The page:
Runs Great, Needs Paint
HIGH The core systems offer a great action-focused roguelike experience.
LOW The UI and menu systems need a lot of work.
WTF How am I supposed to disable the APC without getting my ass shot off?
First impressions count for a lot, and in the case of Synthetik: Ultimate, those first impressions are horrible.
Without knowing anything other than the fact it was a roguelike, I was instantly put off by the odd controls, confusing mouse-control menus, tiny text, unclear tutorials and all-around roughness apparent in every aspect. I was about to delete it, but there was a little itch that kept me going. It seemed like maybe something was there underneath all of the jank?
The gameplay was right up my alley – top-down, twin-stick shooting starring the cybernetically-enhanced operative of the player’s choosing. There was a lot of stuff onscreen and I was fumbling my way through it with the first of eight classes, but despite the things that were putting me off, the core of it felt… alright? Promising, perhaps?
I tried a few other classes and settled on the Engineer, primarily because they have a sentry turret that can be deployed to act as a distraction, or as temporary backup – much needed while I was still finding my feet. That little bit of breathing room allowed me to piece the rest of Synthetik‘s formula together, and once I had the measure of it, I started enjoying myself a great deal more.
Like the best roguelikes, Synthetik: Ultimate knows that the key is in making each run feel fresh, and here it succeeds greatly. In addition to a variable loadout for each class with new unlocks as they level up, the player will encounter tons of randomized guns and gear that add a different spin to each run — the tactics needed when trying to shotgun one’s way through a swarm of guards are quite different than having a sniper rifle and an autonomous drone, for example.
Even better is finding a passive power or automatic attack. In one of my earliest runs, I came across a bit of kit that unleashed a lightning bolt every few seconds to fry nearby foes (awesome!) and another attempt rewarded me with several batteries of devastating homing missiles to back up the multi-pronged laser I was already packing.
Other details that revealed themselves over time gradually convinced me that Synthetik had a good grasp on the fundamentals — where it counts — despite the clumsiness and lack of polish in the UI.
Random shops pop up offering players potentially huge boosts in firepower if they have the cash, the exits in a level sometimes offer multiple destinations that the player can choose depending on how bold they’re feeling, and when starting a new game, there are a slew of toggles that add another layer of challenge – things like a higher chance of a gun jamming, or tougher enemies from the get-go. The upside is that these opt-in hurdles also add a welcome boost to EXP. These nuances (and others) are all smart additions that elevate the improvise-as-one-goes, tactically varied qualities that great roguelikes offer.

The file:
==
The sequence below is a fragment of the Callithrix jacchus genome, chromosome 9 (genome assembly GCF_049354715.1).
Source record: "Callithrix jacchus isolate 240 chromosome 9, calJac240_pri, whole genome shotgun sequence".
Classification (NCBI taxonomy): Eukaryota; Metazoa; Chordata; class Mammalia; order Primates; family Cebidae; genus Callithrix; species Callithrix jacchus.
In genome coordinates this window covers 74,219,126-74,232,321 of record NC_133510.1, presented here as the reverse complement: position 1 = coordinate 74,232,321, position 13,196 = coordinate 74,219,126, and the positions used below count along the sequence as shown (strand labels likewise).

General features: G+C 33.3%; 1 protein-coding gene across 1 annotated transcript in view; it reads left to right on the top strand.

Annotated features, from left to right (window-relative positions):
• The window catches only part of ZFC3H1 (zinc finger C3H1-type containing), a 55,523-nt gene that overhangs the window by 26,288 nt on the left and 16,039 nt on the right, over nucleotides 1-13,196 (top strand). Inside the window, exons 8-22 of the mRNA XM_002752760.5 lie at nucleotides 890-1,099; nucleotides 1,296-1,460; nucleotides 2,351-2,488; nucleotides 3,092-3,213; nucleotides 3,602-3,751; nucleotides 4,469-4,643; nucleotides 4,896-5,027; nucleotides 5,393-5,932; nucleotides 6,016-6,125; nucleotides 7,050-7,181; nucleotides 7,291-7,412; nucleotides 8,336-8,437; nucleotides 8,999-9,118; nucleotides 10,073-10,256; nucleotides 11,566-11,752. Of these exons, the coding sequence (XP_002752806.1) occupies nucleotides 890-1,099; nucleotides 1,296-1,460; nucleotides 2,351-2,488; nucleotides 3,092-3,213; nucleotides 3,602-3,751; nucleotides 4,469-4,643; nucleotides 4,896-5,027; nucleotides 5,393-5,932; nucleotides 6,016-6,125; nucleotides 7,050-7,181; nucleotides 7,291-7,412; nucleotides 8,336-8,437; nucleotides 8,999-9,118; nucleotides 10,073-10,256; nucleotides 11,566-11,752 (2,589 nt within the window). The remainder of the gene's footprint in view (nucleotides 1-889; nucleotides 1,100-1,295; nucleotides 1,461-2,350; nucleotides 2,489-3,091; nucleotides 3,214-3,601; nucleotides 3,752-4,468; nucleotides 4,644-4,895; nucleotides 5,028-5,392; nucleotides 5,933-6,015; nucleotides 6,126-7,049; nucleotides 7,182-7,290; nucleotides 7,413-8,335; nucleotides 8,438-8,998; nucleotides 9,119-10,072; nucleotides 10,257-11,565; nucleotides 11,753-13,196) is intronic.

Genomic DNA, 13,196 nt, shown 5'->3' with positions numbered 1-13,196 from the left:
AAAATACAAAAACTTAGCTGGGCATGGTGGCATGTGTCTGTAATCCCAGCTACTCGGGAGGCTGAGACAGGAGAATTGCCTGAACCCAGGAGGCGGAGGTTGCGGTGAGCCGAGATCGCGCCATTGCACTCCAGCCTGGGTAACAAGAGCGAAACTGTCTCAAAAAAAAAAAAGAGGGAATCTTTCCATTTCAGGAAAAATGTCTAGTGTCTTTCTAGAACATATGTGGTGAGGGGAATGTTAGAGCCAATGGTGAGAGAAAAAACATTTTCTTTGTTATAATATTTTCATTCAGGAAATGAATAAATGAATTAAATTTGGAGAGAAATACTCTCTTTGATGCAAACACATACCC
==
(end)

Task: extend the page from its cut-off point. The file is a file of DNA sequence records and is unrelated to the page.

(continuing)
While I wish the developers would give their awful UI a top-to-bottom revamp, anyone who makes it past the initial mess and manages to dig in will find a challenging, persuasive roguelike actioner that delivers an unexpectedly sophisticated good time. The exterior needs a fair amount of elbow grease, but the engine underneath is purring.
Disclosures: This game is developed and published by Flow Fire Games. It is currently available on Switch, XBO and PS4. This copy of the game was obtained via publisher and reviewed on the Switch. Approximately 8 hours of play were devoted to the single-player mode, and the game was not completed (still playing — it’s tough!) There are no multiplayer modes.
Parents: According to the ESRB, this game is rated E10+ for Mild Blood and fantasy Violence. The violence here is tiny humanoid cyborgs shooting other tiny humanoid cyborgs and robots with guns and rockets. There’s no gore and it’s all generally bloodless. There is shooting and things get destroyed, but it’s all fairly abstract, especially given the camera perspective.
Colorblind Modes: There are no colorblind modes available in the options.
Deaf & Hard of Hearing Gamers: I played the entire game on mute and had no problems at all. Text is generally too small and cannot be resized or altered, but in terms of how easy it is to play without sound, it’s fully accessible.
Remappable Controls: No, this game’s controls are not remappable.
Brad still loves Transformers, he's on Marvel Puzzle Quest when nobody's looking, and his favorite game of all time is a toss-up between the first Mass Effect and The Witcher 3. You can catch his written work here at GameCritics and you can hear him weekly on the @SoVideogames Podcast. Follow Brad on Twitter and Instagram at @BradGallaway, or contact him via email:
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